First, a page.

Your Lungs and How They Work (The James)

Your Lungs and How They Work (The James)

 

Your lungs are in your chest. When you breathe, your lungs move oxygen into your bloodstream and remove a waste product called carbon dioxide.

Your lungs are 90% air and 10% tissue. Your right lung has 3 lobes and your left lung has 2 lobes.

Your nose and mouth filter the air you breathe to make the air warm and moist before it goes into your lungs.

 

The air then moves through a tube called the windpipe or trachea. Your trachea splits into the right and left bronchus that are large airways that go into your lungs.

The bronchus divides into smaller airways called bronchioles. At the end of the smaller airways, there are air sacs called alveoli.

Connective tissue around the alveoli holds your blood vessels.

Your diaphragm is a flat dome-shaped muscle that separates your chest cavity from your abdomen. Your diaphragm moves down or flattens when you inhale (breathe in) to expand your lungs. It moves back up when you exhale (breathe out).

Your ribs protect and support your lungs. Your lungs are covered by a thin layer of tissue called the pleura. Between your lungs and your chest wall is a small space called the pleural cavity. There is a small amount of fluid in the pleural cavity. If air, blood or a large amount of fluid enters this space, your lungs can collapse and it may become hard to breathe.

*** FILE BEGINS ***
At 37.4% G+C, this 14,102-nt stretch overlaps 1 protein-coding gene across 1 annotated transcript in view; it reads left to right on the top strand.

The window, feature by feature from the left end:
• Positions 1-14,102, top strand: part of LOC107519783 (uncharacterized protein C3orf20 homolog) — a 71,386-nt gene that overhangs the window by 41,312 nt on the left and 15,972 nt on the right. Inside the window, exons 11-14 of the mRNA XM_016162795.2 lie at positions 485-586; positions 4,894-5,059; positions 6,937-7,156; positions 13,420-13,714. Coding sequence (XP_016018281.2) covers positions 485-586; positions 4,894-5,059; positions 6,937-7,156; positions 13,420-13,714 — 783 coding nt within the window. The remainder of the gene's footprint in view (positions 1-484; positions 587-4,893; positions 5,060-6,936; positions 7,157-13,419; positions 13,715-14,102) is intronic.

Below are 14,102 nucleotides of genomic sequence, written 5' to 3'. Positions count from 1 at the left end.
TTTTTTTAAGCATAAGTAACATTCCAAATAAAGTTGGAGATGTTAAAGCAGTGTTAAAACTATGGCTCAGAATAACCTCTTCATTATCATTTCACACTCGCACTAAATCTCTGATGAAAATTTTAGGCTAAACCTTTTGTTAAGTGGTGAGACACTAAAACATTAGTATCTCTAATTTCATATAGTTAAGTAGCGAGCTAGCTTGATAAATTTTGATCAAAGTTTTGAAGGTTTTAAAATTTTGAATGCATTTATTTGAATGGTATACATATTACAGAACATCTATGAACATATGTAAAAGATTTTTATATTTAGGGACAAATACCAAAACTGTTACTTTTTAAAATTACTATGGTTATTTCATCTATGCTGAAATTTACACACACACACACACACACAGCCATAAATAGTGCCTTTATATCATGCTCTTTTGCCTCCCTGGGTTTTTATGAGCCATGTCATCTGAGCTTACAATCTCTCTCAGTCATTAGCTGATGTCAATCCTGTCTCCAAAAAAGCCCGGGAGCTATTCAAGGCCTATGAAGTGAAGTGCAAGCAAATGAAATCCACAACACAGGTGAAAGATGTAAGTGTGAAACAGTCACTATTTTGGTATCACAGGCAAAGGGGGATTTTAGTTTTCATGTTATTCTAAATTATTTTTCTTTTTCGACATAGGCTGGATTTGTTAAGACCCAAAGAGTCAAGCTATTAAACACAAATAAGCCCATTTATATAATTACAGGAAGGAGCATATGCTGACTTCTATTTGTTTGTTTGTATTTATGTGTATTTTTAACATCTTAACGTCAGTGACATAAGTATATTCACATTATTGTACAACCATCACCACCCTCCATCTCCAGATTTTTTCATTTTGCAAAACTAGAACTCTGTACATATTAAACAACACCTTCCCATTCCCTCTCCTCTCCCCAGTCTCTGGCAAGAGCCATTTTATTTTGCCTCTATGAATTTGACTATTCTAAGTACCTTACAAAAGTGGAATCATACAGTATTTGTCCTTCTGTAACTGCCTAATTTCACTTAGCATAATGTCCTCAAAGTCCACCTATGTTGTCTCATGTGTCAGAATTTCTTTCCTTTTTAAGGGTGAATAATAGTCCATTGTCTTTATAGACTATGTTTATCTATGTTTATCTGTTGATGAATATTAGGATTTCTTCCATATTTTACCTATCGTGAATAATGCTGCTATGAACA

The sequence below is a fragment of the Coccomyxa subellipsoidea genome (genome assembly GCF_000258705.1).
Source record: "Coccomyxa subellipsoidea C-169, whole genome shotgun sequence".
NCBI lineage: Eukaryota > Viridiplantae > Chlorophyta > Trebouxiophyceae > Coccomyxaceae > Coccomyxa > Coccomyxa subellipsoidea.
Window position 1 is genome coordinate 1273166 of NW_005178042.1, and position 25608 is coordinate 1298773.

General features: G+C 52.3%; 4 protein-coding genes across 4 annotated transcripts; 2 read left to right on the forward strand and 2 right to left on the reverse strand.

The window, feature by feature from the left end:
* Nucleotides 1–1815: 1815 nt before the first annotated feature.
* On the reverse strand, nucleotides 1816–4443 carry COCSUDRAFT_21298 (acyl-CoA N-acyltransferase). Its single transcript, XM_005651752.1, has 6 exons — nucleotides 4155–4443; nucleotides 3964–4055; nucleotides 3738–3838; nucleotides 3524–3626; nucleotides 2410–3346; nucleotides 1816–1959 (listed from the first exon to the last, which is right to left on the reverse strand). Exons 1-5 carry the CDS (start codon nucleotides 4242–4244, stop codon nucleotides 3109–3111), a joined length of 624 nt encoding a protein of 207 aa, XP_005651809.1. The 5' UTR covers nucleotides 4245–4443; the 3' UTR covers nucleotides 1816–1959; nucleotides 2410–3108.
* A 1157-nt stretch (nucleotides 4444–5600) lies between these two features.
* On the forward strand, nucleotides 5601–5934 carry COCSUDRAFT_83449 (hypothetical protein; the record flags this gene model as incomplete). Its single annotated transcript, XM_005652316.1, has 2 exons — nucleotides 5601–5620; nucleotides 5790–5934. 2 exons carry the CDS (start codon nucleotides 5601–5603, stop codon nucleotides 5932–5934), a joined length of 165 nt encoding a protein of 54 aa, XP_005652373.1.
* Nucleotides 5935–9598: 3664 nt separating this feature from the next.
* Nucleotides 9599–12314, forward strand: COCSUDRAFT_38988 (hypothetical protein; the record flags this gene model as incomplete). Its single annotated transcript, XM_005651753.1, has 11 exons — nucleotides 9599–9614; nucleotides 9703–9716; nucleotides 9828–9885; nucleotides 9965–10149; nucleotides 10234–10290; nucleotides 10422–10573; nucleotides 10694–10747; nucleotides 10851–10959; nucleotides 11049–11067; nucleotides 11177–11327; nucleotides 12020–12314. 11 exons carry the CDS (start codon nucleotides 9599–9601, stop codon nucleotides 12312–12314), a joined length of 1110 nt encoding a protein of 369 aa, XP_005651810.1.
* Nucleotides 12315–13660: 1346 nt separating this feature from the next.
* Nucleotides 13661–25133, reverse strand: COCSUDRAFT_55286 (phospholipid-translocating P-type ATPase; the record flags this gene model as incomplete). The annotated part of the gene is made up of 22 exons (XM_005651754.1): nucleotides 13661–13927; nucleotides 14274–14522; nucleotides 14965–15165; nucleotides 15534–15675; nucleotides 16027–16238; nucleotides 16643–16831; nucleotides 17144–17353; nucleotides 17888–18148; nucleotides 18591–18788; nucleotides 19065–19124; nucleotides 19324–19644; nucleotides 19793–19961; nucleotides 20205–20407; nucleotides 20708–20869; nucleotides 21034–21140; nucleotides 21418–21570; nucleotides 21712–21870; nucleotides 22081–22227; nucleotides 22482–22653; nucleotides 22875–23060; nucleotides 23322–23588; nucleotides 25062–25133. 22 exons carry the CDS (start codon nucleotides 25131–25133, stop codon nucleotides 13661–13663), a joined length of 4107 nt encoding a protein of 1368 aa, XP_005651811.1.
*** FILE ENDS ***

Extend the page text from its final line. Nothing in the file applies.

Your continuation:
Gas Exchange in the Lungs

When you breathe in, your lungs take in oxygen from the air. When you breathe out, your lungs remove carbon dioxide from your body. This is called gas exchange. The oxygen goes into your bloodstream and your heart pumps it to the rest of your body. A good oxygen level helps your body to work well.

Lungs with Disease

The main job of your lungs is to bring air and blood together so oxygen can be added to your blood and carbon dioxide can be removed from your body. Healthy lungs can do this well.

Lung disease or trouble with breathing can cause problems with the exchange of oxygen and carbon dioxide. This may cause your lungs not to work well and can make you feel short of breath or tired.

 

 

© February 19, 2021. The Ohio State University Comprehensive Cancer Center – Arthur G. James Cancer Hospital and Richard J. Solove Research Institute.

This handout is for informational purposes only. Talk with your doctor or health care team if you have any questions about your care.

For more health information, call the Patient and Family Resource Center at 614-366-0602 or visit cancer.osu.edu/PFRC